Monday, December 3, 2007

Bits and Pieces

There were a couple of items of interest that I wanted to point out in this picture, which I posted yesterday in my after action report of Langsdorf. Here we see Bill Protz (left) and Brent Olsen (right) having a good time attacking and defending, respectively, the redoubt.

Movement Trays: Take a close look at the British regiment in the lower left corner. Brent brought these figures with him (all 400 miles from Minneapolis to Milwaukee) and wanted to use them in the game. You will note that they are mounted on round washers and affixed to a magnetized base that Bill provided. So Brent can use his British regiment for skirmish wargamers, or he can put them all together on a magnetized movement tray, as per above, and employ it as a "big battalion" in our BAR games. This is a great illustration of the flexibility that single mounted figures on magnetic movement trays provides. All that Brent has to do to play different rules sets is to change the frontage of his movement tray. It's a great system: simple but flexible.

Monument Hill: In the background, if you take a closer look (remember to click on the picture to enlarge it to full size), you will see a couple of monuments sitting atop the wooded hill. The hill basically forms a backdrop to the playing area (no troops allowed on this hill). We call it Monument Hill and we all place our own personal victory monuments atop the hill before the game commences. Bill got this idea from Peter Young's "Charge" book. In fact, the faded brass monument on the far left was Brigadier Young's personal victory monument. He presented it to Bill when he visited the Brigadier in England back in the early 1980s. Bill has been kind enough to construct victory monuments for each member of our gaming group, with the caveat that you have to win a battle in order to get your first monument. Thereafter, wins a recorded with the presentation of a little plaque that you can glue to the side of the monument.

The painted back drop is left over from the days when Bill ran his model railroad outfit in the basement. It has since been converted back to its original use as a wargame emporium. I for one, am grateful to have such a large gaming area to play on.

Winter Quarters: Langsdorf was probably the final battle of the 1757 (2007) campaign in the War of the Saxon Duchies. Now it is time for everyone to retire to winter quarters to repair their armies, replenish the existing units with new recruits, and add another regiment or two. With the onset of Winter, I rather enjoy retreating to my basement lair, turning on some period music (Bach, Mozart, various Prussian and Austrian military marches, bagpipe music if I'm painting Highlanders, or even a little bit of Old Blue Eyes/The Chairman of the Board/Frank Sinatra or a little bit of Johnny Cash. My musical interests are rather eclectic, to say the least.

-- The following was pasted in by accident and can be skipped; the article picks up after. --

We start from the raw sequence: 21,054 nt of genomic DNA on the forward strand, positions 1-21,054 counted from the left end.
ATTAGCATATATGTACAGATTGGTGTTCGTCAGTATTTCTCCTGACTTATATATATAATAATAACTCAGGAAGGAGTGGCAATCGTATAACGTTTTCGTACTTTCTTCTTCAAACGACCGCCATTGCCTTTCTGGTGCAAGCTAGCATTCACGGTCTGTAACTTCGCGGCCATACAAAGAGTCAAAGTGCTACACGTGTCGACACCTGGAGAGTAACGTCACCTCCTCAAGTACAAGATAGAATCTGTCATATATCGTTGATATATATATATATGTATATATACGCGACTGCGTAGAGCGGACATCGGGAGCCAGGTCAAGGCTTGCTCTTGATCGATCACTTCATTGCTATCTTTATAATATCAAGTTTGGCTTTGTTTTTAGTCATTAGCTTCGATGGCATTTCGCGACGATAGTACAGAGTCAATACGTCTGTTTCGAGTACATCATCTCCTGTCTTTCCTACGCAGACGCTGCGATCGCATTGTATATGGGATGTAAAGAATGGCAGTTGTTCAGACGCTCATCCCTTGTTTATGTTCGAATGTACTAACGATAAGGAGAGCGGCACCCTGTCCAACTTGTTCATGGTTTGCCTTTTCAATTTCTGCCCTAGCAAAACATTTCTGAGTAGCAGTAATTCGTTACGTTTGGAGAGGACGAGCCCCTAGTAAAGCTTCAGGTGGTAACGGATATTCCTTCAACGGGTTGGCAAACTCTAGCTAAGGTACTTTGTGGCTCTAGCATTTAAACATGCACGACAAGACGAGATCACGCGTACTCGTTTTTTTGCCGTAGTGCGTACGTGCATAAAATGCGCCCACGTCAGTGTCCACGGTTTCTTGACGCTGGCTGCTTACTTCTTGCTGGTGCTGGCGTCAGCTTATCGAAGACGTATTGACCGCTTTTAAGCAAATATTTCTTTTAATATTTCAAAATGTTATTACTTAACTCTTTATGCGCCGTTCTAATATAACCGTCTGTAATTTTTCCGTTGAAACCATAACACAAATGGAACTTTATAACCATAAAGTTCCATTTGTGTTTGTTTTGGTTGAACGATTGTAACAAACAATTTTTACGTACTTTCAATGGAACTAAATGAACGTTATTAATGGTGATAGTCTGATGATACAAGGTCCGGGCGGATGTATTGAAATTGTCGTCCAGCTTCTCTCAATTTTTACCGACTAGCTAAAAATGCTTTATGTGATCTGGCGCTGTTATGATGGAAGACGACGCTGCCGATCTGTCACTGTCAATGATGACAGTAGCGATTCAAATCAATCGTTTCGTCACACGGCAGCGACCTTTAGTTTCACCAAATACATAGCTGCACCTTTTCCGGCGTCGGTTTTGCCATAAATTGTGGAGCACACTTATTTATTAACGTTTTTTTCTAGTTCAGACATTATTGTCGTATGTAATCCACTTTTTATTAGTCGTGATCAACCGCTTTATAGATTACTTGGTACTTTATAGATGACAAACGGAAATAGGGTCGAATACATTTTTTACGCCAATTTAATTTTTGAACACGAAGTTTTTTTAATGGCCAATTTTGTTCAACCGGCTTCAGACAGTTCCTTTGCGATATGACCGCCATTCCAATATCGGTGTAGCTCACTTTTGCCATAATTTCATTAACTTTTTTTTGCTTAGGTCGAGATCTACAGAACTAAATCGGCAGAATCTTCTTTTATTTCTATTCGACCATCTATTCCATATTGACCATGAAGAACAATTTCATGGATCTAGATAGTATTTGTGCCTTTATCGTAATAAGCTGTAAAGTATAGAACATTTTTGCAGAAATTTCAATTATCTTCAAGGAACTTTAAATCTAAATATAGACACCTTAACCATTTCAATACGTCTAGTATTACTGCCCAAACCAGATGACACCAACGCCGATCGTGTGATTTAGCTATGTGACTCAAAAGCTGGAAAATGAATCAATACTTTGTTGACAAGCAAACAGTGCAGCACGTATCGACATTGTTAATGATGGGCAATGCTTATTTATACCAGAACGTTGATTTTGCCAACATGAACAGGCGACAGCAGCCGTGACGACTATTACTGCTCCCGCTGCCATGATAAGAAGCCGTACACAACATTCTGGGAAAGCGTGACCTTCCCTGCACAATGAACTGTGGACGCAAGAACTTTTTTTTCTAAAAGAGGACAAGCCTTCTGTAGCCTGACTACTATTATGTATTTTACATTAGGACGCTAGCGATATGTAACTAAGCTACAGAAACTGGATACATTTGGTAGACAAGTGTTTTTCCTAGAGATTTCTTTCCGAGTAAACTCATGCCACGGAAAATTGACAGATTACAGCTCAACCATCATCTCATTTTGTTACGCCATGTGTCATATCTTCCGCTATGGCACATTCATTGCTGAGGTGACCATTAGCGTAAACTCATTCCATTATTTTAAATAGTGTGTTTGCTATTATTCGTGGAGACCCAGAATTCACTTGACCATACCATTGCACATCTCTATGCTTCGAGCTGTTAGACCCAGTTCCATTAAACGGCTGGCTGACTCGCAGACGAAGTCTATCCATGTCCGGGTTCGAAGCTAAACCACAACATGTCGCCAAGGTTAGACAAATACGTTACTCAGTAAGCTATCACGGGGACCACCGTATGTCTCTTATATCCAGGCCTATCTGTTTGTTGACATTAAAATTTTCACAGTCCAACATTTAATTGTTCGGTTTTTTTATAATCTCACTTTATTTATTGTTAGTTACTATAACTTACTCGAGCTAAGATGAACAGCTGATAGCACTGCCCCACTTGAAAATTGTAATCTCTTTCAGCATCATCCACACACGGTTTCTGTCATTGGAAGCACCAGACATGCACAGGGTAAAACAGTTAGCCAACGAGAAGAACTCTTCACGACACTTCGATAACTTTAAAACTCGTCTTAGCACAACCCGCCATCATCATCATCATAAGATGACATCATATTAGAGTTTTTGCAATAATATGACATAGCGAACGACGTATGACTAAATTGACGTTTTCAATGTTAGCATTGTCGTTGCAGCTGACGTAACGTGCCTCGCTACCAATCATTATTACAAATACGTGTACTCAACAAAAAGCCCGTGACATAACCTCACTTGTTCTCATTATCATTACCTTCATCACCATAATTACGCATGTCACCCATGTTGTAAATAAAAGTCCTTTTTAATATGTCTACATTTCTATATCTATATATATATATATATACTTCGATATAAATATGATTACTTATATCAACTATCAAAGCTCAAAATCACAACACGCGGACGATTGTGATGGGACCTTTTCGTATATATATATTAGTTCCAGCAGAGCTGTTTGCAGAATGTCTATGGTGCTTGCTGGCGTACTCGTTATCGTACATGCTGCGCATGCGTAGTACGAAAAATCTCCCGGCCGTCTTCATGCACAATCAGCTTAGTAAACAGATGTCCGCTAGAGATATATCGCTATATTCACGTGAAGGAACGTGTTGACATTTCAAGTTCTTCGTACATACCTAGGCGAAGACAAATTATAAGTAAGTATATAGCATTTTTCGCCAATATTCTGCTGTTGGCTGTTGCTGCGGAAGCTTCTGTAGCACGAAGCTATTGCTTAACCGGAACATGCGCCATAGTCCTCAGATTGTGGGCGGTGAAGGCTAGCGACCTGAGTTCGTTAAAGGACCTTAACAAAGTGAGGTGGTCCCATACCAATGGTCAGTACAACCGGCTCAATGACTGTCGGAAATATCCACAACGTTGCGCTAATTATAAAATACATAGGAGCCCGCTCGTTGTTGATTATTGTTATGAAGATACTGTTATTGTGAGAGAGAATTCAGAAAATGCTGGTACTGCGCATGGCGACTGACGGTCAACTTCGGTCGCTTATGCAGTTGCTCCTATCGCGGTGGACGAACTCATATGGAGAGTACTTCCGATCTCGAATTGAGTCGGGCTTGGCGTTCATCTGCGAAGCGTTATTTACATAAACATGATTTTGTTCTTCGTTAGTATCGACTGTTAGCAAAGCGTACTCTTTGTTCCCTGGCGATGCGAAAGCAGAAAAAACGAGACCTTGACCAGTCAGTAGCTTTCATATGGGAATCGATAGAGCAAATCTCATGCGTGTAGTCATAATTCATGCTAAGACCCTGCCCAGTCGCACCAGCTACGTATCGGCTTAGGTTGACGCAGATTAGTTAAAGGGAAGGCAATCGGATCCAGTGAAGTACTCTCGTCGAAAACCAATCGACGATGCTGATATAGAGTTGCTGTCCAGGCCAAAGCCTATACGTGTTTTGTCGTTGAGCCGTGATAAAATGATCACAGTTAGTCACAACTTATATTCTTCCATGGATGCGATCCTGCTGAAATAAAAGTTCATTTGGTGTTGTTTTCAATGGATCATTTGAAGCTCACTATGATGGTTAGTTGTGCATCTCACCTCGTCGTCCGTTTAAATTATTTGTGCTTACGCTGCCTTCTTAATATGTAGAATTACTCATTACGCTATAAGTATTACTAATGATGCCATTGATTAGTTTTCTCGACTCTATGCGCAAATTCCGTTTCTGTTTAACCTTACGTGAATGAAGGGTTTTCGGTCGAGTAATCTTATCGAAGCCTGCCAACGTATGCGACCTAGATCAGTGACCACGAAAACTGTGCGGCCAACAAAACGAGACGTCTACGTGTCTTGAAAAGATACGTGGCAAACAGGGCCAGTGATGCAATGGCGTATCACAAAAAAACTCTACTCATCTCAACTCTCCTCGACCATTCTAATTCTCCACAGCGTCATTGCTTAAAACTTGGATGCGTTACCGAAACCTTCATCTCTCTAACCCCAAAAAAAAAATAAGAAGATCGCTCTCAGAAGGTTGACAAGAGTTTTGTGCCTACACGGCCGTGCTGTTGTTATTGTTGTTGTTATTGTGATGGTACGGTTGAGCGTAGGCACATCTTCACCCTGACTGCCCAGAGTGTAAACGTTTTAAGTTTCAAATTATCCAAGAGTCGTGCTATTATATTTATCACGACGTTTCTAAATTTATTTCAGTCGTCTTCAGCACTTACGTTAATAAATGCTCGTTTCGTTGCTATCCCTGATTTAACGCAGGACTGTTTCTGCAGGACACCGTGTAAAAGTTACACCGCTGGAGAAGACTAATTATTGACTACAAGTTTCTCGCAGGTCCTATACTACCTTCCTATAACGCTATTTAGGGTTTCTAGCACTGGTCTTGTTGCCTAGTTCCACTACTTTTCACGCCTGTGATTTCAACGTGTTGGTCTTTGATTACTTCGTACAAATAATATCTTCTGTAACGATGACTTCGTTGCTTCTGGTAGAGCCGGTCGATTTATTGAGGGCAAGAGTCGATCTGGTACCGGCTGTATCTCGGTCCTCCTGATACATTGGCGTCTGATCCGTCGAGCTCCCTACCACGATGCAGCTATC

All Maxed Out? It occurred to me that the amount of space in my car trunk (or boot, for those of you in the UK) is the deciding factor in determing the size of my Prussian/Hesse Seewald army. I store my figures in large plastic stackable drawers, measuring 2 feet wide by 3 feet long. I can fit about five battalions in each drawer. I can only fit 4 of these plastic cases in my car trunk. So if three of the drawers are filled with infantry (15 btns), that leaves only one drawer for the cavalry. I think that I can fit about 120 figures per drawer, or my two 60 figure cuirassier regiments. I can fiddle a little bit and put some cavalry in smaller stackable boxes (that won't tip over) and place a few of them in the back seat of the car, all trussed up in seat belts (imagine that!), but that's about it. So I guess that my Prussian army is complete, for all intents and purposes. Well, I might add a few more units here and there to use only in the annual Big Battalion game, but I really don't need any more Prussians.

So, it looks like Austrians are next on the painting table for 2008. Either that, or some more British or maybe even 1805 French and Austrians at 1:10. Wouldn't that look awesome?


  1. Dear Der Alte
    I beleve you have written some skirmish rules called Kleine Kreig. I would be most interested in getting a copy - where would I find them ?
    Many Thanks
    P.S I look forward to seeing more of the Austrians in the coming year!

  2. I like the idea of winter quarters, building up forces for the next campaign and soldier's tales of the last one.

    Thank you for a site that always generates interest.

    Duke of Baylen

  3. Don't forget: you can jam more Prussians into the glove compartment. At least a Squadron of Dragoons.


  4. Fantastic that you have Brig. Young's own monument!

    Sounds like both of us will be delving into much white/gray paint this coming year as I too prepare to increase my Austrian contingents!